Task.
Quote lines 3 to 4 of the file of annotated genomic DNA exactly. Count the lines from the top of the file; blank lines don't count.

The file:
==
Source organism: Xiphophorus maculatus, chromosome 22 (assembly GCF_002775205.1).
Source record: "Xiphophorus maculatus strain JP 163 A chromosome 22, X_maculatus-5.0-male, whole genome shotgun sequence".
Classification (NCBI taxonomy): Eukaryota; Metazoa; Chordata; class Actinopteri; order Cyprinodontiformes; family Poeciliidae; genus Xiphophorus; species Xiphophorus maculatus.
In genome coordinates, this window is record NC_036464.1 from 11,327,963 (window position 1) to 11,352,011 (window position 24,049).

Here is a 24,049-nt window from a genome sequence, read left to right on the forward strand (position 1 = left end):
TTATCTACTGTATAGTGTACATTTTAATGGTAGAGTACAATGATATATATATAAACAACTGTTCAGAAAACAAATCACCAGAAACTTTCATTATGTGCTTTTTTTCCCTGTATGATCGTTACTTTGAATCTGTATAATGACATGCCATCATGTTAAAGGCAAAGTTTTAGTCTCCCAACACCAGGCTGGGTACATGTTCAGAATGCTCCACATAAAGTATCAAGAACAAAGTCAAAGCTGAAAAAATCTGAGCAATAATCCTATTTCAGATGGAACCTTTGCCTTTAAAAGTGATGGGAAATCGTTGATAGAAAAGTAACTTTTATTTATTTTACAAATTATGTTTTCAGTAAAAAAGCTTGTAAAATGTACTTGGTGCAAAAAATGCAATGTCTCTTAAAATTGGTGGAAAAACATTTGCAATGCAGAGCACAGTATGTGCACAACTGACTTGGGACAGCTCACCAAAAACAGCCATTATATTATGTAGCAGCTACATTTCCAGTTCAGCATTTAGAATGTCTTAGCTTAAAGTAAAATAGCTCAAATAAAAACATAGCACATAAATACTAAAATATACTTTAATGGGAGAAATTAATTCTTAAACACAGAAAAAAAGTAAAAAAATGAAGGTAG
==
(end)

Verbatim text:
Classification (NCBI taxonomy): Eukaryota; Metazoa; Chordata; class Actinopteri; order Cyprinodontiformes; family Poeciliidae; genus Xiphophorus; species Xiphophorus maculatus.
In genome coordinates, this window is record NC_036464.1 from 11,327,963 (window position 1) to 11,352,011 (window position 24,049).